Types of surgery
Surgery is usually the first treatment for breast cancer, although in some cases chemotherapy or hormone therapy may be offered first, to begin treating the whole body or to shrink the cancer, so that surgery can be less extensive or even avoided altogether.
One of the first decisions you may have to make is which type of operation you'll have. You may be offered a choice of breast conserving surgery or a total mastectomy.
Breast-conserving surgery, usually referred to as wide local excision or lumpectomy, is the removal of the cancer with a margin (border) of normal breast tissue around it.
You may be offered a less common operation called a quadrantectomy, where approximately a quarter of the breast is removed (sometimes called a segmental excision). After a quadrantectomy the breast will usually be smaller and there may also be an indentation due to the amount of tissue removed.
There is an increasing use of oncoplastic surgical techniques which means combining breast cancer surgery with plastic surgery to try and provide the best cosmetic outcome, as well as the best cancer treatment. This means that there is less likely to be an obvious indentation and that the shape and symmetry of the breasts are maintained.
This means removal of all the breast tissue including the nipple area. A simple mastectomy means that the entire breast is removed but the lymph nodes and muscles underneath the breast are not affected – although some lymph nodes may be removed with the breast tissue taken during surgery. A simple mastectomy is often a suitable treatment for widespread DCIS.
A modified radical mastectomy removes the entire breast and some of the lymph nodes under the arm. Sometimes one of the small muscles on the chest wall is also removed.
If you are going to have a mastectomy, you will usually be able to have breast reconstruction. This can be done at the same time as your mastectomy (immediate reconstruction) or months or years later (delayed reconstruction). If you would like more information, view our pages on breast reconstruction.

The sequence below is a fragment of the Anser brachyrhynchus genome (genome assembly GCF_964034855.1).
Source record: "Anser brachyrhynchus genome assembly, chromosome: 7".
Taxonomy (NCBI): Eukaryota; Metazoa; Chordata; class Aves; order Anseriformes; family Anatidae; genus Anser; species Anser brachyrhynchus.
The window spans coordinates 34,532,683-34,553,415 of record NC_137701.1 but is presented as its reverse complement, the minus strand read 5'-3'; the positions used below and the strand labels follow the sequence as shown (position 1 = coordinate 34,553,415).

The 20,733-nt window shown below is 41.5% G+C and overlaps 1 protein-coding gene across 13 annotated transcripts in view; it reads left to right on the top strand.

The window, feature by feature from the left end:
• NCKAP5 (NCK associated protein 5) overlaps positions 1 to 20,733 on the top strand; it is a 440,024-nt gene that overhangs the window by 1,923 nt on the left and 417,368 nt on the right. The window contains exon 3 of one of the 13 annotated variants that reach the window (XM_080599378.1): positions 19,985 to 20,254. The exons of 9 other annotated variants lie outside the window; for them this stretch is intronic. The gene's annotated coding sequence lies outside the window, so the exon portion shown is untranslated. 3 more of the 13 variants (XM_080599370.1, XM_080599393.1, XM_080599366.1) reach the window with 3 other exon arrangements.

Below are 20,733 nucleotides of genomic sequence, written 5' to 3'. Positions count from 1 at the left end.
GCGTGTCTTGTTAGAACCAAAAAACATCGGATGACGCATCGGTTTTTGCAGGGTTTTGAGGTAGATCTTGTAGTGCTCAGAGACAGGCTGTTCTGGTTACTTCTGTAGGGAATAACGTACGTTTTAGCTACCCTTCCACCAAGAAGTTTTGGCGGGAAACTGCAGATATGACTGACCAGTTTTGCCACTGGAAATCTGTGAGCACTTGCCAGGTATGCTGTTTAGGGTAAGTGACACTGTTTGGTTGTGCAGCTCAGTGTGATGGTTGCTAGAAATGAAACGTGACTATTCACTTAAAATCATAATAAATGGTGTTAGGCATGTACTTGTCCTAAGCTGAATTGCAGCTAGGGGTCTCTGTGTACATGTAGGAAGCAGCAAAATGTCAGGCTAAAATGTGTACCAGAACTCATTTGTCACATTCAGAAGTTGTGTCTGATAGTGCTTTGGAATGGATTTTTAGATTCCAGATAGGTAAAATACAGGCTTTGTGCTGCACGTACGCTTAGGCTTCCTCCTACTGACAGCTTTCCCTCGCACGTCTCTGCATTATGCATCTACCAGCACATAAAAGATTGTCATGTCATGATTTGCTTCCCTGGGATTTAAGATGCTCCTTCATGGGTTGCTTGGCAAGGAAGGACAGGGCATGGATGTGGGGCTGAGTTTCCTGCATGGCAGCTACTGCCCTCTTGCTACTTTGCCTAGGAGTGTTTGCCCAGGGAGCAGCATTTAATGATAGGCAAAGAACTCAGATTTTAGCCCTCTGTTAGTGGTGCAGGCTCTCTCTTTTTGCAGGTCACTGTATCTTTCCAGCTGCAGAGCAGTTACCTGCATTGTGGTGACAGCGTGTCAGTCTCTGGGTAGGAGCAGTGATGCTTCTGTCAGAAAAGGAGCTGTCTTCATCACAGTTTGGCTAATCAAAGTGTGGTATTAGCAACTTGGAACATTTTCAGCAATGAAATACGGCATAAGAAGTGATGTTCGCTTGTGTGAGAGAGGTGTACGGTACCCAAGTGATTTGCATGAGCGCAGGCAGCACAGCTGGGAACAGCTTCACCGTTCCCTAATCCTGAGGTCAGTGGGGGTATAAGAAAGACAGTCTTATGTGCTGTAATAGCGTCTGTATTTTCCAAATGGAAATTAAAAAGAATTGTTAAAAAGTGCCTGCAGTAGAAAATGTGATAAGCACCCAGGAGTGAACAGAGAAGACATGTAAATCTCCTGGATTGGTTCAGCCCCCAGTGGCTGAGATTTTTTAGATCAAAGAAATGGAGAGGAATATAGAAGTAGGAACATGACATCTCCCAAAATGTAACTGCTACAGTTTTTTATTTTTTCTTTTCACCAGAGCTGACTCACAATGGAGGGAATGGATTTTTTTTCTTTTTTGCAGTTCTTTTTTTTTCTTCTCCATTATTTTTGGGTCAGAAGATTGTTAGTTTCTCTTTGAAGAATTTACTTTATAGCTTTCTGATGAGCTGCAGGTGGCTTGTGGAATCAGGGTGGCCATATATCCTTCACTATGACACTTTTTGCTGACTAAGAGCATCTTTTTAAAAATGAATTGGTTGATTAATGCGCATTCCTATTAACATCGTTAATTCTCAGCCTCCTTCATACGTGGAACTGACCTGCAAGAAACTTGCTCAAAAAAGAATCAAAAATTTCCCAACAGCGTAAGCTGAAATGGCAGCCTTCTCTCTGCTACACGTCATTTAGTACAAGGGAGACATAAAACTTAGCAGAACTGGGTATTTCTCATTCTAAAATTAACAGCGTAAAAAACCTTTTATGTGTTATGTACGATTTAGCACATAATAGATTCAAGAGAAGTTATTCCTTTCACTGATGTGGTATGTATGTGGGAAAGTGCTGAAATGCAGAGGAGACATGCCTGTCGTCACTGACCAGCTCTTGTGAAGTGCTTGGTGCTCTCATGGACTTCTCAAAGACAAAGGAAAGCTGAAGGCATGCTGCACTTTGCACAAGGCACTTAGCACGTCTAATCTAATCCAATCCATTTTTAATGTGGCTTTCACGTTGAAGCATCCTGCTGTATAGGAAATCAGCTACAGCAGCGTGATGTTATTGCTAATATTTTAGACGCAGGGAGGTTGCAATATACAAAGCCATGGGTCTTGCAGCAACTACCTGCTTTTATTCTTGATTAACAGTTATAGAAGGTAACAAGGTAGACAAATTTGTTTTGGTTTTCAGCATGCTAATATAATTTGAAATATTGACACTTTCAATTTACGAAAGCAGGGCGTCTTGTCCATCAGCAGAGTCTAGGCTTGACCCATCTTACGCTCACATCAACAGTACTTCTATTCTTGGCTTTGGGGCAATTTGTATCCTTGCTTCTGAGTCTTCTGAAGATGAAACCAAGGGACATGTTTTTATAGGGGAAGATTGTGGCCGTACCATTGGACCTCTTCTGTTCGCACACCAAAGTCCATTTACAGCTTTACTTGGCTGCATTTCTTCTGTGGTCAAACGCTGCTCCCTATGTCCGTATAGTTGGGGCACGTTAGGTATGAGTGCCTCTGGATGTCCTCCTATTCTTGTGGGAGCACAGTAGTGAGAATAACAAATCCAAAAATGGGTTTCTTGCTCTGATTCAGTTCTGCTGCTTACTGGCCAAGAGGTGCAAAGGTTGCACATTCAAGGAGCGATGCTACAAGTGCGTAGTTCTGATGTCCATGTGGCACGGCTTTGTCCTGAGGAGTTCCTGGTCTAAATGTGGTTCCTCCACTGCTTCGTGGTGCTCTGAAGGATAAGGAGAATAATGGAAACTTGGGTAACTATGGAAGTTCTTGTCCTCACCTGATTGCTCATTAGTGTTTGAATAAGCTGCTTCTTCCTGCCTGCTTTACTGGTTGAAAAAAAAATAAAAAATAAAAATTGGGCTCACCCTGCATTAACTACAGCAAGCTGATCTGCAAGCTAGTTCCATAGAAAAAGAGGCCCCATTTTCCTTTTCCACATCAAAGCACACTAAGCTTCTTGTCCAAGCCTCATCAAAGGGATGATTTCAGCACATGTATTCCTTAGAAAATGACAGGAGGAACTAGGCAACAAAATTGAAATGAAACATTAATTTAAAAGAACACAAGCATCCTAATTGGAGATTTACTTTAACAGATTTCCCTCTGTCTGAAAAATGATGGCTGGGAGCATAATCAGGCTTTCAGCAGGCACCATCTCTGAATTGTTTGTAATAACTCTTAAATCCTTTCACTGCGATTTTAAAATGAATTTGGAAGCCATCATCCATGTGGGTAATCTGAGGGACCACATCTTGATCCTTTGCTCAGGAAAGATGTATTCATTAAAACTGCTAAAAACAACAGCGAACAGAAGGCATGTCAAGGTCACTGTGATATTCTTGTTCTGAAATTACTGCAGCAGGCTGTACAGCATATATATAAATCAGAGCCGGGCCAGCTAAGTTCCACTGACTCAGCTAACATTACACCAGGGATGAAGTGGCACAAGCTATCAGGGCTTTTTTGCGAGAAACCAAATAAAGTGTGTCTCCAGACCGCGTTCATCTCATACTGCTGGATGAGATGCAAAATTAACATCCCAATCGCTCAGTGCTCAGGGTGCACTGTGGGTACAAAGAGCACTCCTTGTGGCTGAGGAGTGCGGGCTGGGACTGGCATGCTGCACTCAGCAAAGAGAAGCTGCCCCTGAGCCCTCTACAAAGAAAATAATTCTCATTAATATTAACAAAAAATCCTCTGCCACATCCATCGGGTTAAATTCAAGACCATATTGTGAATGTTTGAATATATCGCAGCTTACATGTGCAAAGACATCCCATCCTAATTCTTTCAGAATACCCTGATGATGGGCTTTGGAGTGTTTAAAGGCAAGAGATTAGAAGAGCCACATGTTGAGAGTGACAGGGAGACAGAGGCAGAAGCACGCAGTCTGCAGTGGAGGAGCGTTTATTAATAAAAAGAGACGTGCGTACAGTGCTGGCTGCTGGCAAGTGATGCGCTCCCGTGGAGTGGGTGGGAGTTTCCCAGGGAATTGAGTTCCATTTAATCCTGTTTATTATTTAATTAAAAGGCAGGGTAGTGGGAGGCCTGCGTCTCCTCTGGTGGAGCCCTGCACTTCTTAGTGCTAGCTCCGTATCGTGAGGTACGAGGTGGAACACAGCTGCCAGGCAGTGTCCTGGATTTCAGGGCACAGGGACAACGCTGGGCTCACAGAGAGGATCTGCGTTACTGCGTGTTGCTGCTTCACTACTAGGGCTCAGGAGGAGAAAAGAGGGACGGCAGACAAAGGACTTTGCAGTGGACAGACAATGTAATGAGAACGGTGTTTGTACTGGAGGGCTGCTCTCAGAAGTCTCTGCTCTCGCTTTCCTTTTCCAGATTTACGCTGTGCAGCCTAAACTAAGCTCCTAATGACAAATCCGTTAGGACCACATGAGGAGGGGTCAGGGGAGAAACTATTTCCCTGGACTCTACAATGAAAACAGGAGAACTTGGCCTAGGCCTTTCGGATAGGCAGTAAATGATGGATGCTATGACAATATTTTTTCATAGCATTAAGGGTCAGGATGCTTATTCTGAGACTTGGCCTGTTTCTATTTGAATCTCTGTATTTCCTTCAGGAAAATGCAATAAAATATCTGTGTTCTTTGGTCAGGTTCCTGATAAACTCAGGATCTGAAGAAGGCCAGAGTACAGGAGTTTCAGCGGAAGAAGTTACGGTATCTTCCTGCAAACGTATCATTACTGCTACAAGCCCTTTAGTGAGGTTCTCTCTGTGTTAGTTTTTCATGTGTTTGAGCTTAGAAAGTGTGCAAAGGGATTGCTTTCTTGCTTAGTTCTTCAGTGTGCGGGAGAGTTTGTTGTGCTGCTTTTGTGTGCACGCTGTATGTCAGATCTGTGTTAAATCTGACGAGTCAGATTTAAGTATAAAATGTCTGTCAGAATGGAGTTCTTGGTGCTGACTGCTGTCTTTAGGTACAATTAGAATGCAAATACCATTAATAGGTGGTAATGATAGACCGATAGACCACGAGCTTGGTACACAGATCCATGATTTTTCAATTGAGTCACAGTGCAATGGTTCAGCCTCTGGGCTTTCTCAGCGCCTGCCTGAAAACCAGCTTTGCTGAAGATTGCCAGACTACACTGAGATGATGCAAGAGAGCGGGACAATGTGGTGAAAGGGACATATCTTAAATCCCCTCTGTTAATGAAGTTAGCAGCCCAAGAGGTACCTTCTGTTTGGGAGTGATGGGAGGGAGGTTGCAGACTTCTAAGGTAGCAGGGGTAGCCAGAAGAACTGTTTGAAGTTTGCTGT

The right surgery for you
More than half of early stage breast cancers can be treated with breast conserving surgery, followed by radiotherapy.
Studies have shown that long term survival is the same, whether you have breast conserving surgery and radiotherapy or a mastectomy.
The type of surgery you have will be based on the type of cancer, the size, where it is in your breast and how much surrounding tissue needs to be removed. It will also depend on how large your breasts are.
The surgeon will want to give you the best cosmetic result possible as well as the most effective surgery. That means keeping as much as possible of your breast without increasing the risk of the cancer coming back.
Your surgeon may recommend the removal of the whole breast. Total mastectomy can be the better option when:
- your breast is small and would be distorted by the removal of a moderate to large cancer
- there are several cancerous or pre-cancerous areas in your breast
- you would rather have the whole breast removed
- the cancer is in the centre of your breast or directly behind the nipple.
Lymph node removal
For invasive breast cancer, it's recommended that some or all of the lymph nodes under the arm (the axilla) be removed to see whether or not they contain any cancer cells. Knowing whether lymph nodes are affected is important in helping your specialist team decide on any additional treatments to surgery. Everyone has a different number of lymph nodes but on average there are approximately 20 lymph nodes under the arm.
To see whether or not any of the lymph nodes under the arm contain cancer cells, your surgeon may wish to do an operation to remove some (a lymph node sample) or all of them (a lymph node clearance). Another way of checking the lymph nodes under the arm is called sentinel node biopsy.
A sentinel node biopsy is a diagnostic procedure to find out if the breast cancer has spread to the lymph nodes in the axilla. It involves injecting a small amount of radioactive material and a dye into the body to identify the first, or sentinel, node(s) to receive lymph fluid from the cancer. If the sentinel node is clear of cancer cells it usually means that the other nodes are clear too so no more will need to be removed.
Sentinel node biopsy should gradually become standard practice for patients with cancers where there is no evidence of lymph nodes being affected from tests before your operation and when the surgeon cannot feel any enlarged lymph nodes under the arm. It is not a suitable procedure if the tests before your operation show your lymph nodes are affected.
If a sentinel node biopsy shows that the node(s) removed is affected by cancer it may be recommended that you have a second operation to remove the remaining nodes. About 20–25 per cent of women who have sentinel node biopsy go on to have further surgery to try to ensure all the affected lymph nodes have been removed.
Sentinel node biopsy is not appropriate for everyone and your surgeon will discuss whether or not this procedure is an option for you.